SEGA has finally announced Yakuza 7, the beloved series’ first foray without long-running protagonist Kazuma Kiryu.
In all departments, this is a monumental departure for the franchise and one that has fans waiting eagerly in anticipation. Now, we know exactly what it’s all about.
Coming to Japan and international territories in 2020, we don’t have a massive amount of time to wait until the 7th instalment is in our hands. So, we have compiled everything you need to know about Yakuza 7: Like a Dragon including all the latest news, release date, gameplay trailers and more.
Yakuza 7: Like a Dragon release date – When is it coming out?
SEGA has confirmed that Yakuza 7: Like a Dragon will launch in Japan exclusively for PlayStation 4 on January 16, 2020. A western release date remains unconfirmed, although the publisher has said we can expect it on our shores before this year comes to a close. So, expect plenty more news in the coming weeks and months!
Yakuza 7 trailers – How does it look?
A number of trailers have now surfaced for Yakuza 7: Like a Dragon, providing details on the next installment’s narrative, characters and gameplay systems. As we mentioned before, it’s due to be a fairly big departure from the series’ roots.
Yakuza 7 story – What do we know?
Like a Dragon is the beginning of a new era for Yakuza, with the tale of beloved protagonist Kazuma Kiryu coming to a satisfactory close in the previous game. Now, the baton has been passed to a new hero, one who has an extraordinary legacy placed upon his shoulders.
Ichiban Kasuga is the player character this time around, a fledgling Yakuza younger than his years thanks to dire circumstances far beyond his control. In 2001, Kasuga is asked by the Tojo Clan to take the fall for a murder he didn’t commit. Thinking this is his chance to impress superiors, he takes the offer, failing to realise it means 18 years in prison.
He emerges 18 years later, expecting to be hailed as a hero for his sacrifice. Unfortunately, not a soul remembers him. Dumbfounded, Kasuga returns to his old haunt of Kamurocho in search of his old patriarch, Arakawa. After meeting up and expecting answers, Arakawa shoots our hero and leaves him for dead, setting off a series of mysterious events.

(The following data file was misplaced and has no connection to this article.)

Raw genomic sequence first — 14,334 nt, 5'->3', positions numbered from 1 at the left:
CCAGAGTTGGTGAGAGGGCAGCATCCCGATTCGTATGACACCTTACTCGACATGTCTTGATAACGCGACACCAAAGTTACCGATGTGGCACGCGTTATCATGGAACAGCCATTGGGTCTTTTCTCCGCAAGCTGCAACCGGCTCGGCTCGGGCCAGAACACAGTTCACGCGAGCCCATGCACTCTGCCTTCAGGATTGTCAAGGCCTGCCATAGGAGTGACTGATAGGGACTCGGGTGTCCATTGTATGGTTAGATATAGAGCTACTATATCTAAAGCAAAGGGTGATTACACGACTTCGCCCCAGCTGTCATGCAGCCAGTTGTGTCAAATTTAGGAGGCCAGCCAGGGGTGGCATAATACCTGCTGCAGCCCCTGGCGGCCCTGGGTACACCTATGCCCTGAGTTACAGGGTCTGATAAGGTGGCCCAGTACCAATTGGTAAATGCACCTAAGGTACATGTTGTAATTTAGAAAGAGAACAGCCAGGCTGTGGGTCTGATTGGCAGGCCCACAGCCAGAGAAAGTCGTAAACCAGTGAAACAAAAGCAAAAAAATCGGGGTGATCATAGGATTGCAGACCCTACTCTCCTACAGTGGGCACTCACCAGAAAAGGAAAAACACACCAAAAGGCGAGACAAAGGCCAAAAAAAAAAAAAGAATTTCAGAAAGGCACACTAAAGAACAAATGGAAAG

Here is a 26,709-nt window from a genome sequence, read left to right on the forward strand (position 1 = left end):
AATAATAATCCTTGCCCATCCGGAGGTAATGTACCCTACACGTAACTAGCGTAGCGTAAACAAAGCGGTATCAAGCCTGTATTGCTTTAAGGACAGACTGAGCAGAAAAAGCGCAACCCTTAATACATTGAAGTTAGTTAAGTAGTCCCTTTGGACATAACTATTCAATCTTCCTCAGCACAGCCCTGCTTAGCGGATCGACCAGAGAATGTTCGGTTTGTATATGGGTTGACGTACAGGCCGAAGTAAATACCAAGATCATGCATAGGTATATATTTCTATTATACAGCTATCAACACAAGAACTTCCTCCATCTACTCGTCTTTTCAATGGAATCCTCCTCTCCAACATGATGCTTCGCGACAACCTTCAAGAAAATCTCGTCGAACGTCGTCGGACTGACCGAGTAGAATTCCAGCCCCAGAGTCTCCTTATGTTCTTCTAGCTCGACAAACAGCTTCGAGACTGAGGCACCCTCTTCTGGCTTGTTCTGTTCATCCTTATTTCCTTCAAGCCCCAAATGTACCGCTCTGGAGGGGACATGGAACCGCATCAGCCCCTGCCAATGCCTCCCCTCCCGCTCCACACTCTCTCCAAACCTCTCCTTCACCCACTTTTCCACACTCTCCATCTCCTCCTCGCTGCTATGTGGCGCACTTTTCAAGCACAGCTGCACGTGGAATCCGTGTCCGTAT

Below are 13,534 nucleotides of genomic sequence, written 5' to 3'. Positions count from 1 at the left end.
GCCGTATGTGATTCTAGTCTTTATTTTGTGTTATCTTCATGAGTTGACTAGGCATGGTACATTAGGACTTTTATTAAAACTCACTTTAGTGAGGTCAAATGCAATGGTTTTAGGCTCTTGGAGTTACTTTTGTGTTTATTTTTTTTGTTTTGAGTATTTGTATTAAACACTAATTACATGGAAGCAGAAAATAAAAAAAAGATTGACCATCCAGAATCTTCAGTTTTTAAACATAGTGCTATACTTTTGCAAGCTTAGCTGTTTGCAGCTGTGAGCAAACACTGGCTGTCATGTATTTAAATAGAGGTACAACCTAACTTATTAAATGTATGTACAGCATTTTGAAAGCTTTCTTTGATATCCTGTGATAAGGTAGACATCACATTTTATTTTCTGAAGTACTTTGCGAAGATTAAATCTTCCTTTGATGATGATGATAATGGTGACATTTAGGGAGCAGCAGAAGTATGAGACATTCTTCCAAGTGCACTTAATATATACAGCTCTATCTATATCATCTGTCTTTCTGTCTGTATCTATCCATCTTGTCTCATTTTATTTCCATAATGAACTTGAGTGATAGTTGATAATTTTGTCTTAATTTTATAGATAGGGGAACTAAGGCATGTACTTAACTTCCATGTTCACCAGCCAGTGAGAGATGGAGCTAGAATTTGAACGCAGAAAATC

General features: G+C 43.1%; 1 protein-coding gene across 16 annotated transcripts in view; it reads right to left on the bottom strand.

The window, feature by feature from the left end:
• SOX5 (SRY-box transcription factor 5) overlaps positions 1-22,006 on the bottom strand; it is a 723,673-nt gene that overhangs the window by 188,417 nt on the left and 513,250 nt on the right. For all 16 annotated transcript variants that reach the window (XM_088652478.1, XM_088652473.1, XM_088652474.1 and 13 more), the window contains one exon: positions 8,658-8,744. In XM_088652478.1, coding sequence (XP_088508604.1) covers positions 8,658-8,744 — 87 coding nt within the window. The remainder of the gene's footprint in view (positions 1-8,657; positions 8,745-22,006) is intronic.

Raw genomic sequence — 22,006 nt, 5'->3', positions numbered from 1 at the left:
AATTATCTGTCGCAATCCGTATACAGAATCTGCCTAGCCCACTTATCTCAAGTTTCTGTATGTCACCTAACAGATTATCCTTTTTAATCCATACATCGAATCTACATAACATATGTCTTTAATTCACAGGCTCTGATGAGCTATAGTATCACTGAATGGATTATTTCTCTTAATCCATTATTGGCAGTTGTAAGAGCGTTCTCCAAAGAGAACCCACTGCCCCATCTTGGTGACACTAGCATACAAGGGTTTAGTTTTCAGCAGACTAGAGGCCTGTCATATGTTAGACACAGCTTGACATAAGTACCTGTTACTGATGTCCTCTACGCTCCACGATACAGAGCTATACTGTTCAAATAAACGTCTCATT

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Kasuga wakes up buried in rubbish with his wound crudely stitched up. When asking a stranger where he ended up, he finds out he’s in the city of Ijincho, Yokohama. This sounds like the worst bender of all time. With no home, no friends, and no money, Kasuga has a lot of catching up to do.
Yakuza 7 gameplay – How does it change things up?
For years, the Yakuza franchise has been known for its absurdly detailed worlds and fast, frantic and wonderfully brutal real-time melee combat. Like a Dragon is taking this formula and hurling it directly into Tokyo harbour. SEGA has transformed it into a turn-based RPG with more in common with Persona than what came before.
SEGA has said if this new spin on the formula is badly received it will return to what we know and love from previous games, but we’re honestly excited for a change of pace, introducing something we’ve never seen from the series before. Kasuga can recruit party members throughout the story or as part of optional missions, the latter of which can be summoned to perform some brilliantly wacky attacks through our hero’s smartphone.
One involves ordering takeaway, resulting in a swarm of actual crawfish attacking enemies. Yes, it really is that ridiculous. Think of it as a more “realistic” version of summons from Final Fantasy where instead of summoning ancient gods you’re calling upon the help of drunken office workers to put the beatdown on some thugs.
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You can select from a number of classes each with their own skills and abilities, although you’ll need to visit the vocational centre to unlock them. So far we’ve seen Kasuga don a breakdancer’s outfit to pull off some gnarly spin attacks and spray foes with a bit of the bubbly as a bartender. All of these are silly in the way Yakuza is renown for, evidently tongue-in-cheek without sacrificing some truly excellent mechanics.
Obviously, it wouldn’t be Yakuza without a bunch of quirky side activities to partake in, and Like a Dragon is no slouch in this regard. Throughout the adventure you’ll be able to partake in karaoke, go-karting, examinations to improve your attributes and a bunch of other slapstick minigames. We’ve likely only seen a bit of what Yakuza 7 has to offer thus far, with more to be revealed ahead of the western release later this year.
Yakuza 7 demo – Can I play it before release?
The answer is yes, but this comes with some caveats worth mentioning. For starters, you’ll need to have access to a Japanese PlayStation Network account to access the region’s store and download the playable demo, which itself provides a hefty glimpse at Yakuza 7.
You’ll be free to explore the open-world, take part in battles and sink into some side activities. SEGA’s demos are historically substantial, and this one is no different. We’ll keep you updated if an English demo eventually rears its head, so keep your fingers crossed for now!